The first Presbyterian Chapel, Hebron, opened in 1861 on what is now the path from Rosehill to Llanelian Road, with the houses built alongside it named Hebron Terrace. The chapel has since been converted into a house.
The present chapel, built in 1904, is of squared limestone with sandstone dressings to the doorways, quoins, window openings, string course and the pediment. The slate roof is finished in decorative red ridge tiles and vents.
The symmetrical front elevation consists of a large gable, with two identical arched doorways located at the sides, with vertically boarded doors with elaborate strap hinges. Above each doorway is a circular window of unusual and effective design, glazed in square coloured glass.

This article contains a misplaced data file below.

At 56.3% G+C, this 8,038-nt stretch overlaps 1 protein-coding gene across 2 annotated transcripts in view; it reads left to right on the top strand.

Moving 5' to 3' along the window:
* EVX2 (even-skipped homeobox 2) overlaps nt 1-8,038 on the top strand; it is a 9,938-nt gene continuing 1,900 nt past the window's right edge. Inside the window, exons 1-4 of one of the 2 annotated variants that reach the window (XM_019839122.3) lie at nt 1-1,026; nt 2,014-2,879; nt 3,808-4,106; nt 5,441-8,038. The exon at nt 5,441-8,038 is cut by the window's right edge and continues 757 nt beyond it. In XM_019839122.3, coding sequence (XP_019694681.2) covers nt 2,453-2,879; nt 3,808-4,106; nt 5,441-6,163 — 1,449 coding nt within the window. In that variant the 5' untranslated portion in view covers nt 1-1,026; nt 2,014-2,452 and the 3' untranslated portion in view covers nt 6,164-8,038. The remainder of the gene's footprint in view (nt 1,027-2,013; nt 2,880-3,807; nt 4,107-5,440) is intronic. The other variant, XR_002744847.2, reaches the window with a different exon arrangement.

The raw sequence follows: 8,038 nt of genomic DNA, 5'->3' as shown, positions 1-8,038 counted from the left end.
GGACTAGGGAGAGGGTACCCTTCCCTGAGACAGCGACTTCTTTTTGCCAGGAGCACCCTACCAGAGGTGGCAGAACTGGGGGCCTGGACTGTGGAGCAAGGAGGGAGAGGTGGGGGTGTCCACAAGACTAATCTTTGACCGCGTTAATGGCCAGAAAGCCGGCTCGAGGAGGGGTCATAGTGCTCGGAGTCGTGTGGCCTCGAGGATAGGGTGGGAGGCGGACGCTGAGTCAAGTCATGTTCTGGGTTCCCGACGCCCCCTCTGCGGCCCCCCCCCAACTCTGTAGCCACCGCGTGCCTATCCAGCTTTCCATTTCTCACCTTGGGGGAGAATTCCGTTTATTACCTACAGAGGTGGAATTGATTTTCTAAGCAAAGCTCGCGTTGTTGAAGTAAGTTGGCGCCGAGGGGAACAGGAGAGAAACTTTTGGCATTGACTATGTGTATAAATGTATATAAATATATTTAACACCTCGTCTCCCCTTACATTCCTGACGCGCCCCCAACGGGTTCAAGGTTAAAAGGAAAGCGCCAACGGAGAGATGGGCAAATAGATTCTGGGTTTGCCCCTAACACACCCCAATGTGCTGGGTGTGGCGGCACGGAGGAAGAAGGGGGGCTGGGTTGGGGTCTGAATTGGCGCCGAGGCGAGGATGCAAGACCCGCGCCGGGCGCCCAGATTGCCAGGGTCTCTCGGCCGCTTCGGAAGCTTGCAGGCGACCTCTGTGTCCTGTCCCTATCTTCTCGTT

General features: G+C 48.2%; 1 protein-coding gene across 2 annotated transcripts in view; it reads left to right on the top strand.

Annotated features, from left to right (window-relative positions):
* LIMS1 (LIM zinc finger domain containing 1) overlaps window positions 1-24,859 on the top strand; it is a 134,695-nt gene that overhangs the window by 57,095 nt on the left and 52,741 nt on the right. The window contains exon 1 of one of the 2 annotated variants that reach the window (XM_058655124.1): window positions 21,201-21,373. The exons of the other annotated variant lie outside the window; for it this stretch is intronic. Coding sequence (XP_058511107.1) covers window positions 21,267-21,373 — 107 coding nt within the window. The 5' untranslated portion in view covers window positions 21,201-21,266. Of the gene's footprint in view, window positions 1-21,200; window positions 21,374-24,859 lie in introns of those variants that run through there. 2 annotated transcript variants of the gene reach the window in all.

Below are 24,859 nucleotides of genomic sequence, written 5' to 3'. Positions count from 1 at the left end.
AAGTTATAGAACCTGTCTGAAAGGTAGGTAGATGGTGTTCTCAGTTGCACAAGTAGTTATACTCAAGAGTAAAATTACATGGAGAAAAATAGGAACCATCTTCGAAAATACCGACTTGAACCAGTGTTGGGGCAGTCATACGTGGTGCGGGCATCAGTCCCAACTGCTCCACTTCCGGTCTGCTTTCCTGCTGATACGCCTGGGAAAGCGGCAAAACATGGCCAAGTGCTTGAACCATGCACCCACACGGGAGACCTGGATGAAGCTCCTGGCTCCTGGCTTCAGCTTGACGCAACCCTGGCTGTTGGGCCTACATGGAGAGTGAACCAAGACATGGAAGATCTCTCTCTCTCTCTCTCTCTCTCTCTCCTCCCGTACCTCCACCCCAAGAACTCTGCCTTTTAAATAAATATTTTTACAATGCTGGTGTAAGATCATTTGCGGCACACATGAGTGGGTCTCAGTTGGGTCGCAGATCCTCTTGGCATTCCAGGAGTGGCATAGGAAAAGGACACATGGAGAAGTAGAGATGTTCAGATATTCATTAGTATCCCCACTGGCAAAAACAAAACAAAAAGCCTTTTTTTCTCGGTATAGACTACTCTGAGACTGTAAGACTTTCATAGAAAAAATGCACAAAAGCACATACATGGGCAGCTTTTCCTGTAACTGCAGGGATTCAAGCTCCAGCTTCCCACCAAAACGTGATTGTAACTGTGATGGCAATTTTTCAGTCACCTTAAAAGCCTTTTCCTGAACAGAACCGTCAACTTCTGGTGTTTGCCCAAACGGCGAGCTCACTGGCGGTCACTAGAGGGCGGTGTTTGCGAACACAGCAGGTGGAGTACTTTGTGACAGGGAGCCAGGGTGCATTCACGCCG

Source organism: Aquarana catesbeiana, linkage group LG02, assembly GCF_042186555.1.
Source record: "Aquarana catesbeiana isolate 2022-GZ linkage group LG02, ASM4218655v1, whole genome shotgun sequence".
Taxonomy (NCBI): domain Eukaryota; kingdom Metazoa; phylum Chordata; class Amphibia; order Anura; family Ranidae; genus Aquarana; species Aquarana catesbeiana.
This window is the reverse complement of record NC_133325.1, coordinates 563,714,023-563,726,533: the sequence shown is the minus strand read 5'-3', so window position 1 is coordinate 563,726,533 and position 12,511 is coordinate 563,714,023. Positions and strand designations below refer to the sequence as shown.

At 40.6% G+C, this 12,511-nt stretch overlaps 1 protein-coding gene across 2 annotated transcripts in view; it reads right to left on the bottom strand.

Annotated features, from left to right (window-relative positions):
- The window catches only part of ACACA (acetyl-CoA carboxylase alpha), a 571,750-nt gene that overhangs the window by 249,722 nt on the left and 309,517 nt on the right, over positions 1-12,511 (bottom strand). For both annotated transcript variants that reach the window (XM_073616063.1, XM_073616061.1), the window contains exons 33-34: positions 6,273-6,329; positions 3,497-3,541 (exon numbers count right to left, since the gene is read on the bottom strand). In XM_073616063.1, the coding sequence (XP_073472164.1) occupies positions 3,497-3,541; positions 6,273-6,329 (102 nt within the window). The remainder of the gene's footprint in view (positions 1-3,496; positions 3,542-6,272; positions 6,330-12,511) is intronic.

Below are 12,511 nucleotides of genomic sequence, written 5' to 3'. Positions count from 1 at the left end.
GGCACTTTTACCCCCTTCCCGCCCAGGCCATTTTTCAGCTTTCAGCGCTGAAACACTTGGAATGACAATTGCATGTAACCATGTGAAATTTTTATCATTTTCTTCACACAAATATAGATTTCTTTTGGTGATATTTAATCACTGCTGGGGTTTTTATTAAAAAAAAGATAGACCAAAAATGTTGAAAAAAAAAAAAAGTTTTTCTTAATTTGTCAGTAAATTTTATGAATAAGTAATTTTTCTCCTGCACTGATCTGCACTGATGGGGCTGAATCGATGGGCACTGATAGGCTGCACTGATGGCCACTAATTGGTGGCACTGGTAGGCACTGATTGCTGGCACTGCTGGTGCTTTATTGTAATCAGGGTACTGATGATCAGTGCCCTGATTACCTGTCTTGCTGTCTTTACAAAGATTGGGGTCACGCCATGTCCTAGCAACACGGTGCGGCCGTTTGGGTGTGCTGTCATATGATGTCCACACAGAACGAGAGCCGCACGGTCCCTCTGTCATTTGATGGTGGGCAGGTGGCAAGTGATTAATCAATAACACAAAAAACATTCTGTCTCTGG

The central part of the front elevation includes a three light window complete with stained glass, with a round window above, also with square panes of coloured glass. The date AD 1903 is finely carved in sandstone below the circular window and, below the date, the name “HEBRON” with “TREFNYDDION” on the left hand side and “CALFINAIDD” to the right. The side elevations and the cross wing at the back continue the design theme of the front elevation.
Much of the exterior of this fine chapel has remained remarkably unaltered. Worth noting are the unusual design of the round windows (consisting of a circular window surrounded by six semi-circular openings, all within a large circle), and the pleasing off-white used on the windows which complements the masonry. Of particular interest is the quoin or corner stone detailing consisting of long and short work, reminiscent of Saxon churches, but refined in a rather pleasing and subtle way.